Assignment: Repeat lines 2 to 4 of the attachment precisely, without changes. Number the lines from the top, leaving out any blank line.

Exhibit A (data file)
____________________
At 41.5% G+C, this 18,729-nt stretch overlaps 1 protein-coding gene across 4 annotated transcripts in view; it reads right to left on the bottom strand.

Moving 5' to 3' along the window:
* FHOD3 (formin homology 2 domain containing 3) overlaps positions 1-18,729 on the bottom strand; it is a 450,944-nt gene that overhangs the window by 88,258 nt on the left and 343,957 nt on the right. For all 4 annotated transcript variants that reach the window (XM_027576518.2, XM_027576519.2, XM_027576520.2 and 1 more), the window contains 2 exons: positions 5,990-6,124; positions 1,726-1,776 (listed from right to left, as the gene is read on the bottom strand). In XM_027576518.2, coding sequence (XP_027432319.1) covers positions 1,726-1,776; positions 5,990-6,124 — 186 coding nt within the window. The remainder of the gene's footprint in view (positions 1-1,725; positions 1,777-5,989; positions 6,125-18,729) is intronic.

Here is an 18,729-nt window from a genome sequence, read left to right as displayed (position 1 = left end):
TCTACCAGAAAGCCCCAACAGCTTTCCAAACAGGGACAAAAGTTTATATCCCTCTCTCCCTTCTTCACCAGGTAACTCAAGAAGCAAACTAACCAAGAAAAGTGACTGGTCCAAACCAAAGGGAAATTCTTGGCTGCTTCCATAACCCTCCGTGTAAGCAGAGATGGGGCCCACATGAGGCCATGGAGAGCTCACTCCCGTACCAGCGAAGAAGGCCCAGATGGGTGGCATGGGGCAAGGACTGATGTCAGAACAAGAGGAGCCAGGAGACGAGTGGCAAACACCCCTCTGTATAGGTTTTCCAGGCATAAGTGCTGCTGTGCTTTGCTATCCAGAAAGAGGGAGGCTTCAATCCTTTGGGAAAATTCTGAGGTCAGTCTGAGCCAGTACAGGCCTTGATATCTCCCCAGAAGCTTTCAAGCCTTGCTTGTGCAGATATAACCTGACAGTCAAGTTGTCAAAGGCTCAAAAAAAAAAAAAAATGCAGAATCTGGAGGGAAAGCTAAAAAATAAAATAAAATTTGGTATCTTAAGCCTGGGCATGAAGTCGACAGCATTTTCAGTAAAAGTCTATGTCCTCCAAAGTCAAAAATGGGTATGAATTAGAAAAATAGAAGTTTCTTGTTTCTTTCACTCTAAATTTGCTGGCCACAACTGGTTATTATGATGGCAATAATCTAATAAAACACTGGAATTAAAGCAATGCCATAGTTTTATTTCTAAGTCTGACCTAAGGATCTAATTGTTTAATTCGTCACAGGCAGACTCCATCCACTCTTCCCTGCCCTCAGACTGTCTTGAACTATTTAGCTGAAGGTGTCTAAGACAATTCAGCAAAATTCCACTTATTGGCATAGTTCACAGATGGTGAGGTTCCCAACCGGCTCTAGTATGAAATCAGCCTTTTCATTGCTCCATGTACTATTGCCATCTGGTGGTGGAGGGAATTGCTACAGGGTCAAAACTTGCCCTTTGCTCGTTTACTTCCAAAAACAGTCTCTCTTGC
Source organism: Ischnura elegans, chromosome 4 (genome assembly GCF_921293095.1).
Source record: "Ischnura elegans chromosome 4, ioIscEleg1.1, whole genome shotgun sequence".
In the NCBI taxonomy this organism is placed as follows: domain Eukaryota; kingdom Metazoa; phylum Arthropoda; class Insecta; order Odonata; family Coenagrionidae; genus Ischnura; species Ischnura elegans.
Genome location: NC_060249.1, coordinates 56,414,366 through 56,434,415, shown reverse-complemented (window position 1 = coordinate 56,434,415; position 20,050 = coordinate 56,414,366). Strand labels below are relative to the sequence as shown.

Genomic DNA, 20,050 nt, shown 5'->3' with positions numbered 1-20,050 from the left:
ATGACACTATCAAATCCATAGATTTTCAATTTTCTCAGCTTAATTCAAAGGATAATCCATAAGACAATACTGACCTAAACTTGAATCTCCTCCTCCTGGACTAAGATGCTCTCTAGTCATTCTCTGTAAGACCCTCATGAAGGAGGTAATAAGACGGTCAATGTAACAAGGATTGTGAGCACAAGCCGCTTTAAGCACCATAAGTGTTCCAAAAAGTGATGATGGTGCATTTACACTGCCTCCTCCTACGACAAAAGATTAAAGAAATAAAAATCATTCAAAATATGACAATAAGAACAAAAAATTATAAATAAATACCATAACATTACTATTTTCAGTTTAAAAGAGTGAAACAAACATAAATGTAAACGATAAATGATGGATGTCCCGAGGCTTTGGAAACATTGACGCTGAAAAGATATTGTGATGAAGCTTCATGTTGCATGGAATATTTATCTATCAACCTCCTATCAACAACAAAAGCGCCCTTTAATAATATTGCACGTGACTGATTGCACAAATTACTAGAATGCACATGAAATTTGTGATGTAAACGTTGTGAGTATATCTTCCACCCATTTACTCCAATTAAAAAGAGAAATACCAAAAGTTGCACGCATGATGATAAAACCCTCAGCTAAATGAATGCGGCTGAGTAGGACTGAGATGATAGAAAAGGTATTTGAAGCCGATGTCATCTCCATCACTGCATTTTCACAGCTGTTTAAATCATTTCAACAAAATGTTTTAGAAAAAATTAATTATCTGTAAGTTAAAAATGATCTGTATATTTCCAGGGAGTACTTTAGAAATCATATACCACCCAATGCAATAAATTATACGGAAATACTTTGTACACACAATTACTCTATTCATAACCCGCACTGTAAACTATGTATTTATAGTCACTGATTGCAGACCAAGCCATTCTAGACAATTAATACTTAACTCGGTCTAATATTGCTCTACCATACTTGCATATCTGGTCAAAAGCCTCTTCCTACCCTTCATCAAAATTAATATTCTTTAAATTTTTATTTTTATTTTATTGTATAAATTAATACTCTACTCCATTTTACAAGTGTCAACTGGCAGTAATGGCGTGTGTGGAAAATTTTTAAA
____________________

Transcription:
Moving 5' to 3' along the window:
* FHOD3 (formin homology 2 domain containing 3) overlaps positions 1-18,729 on the bottom strand; it is a 450,944-nt gene that overhangs the window by 88,258 nt on the left and 343,957 nt on the right. For all 4 annotated transcript variants that reach the window (XM_027576518.2, XM_027576519.2, XM_027576520.2 and 1 more), the window contains 2 exons: positions 5,990-6,124; positions 1,726-1,776 (listed from right to left, as the gene is read on the bottom strand). In XM_027576518.2, coding sequence (XP_027432319.1) covers positions 1,726-1,776; positions 5,990-6,124 — 186 coding nt within the window. The remainder of the gene's footprint in view (positions 1-1,725; positions 1,777-5,989; positions 6,125-18,729) is intronic.

Here is an 18,729-nt window from a genome sequence, read left to right as displayed (position 1 = left end):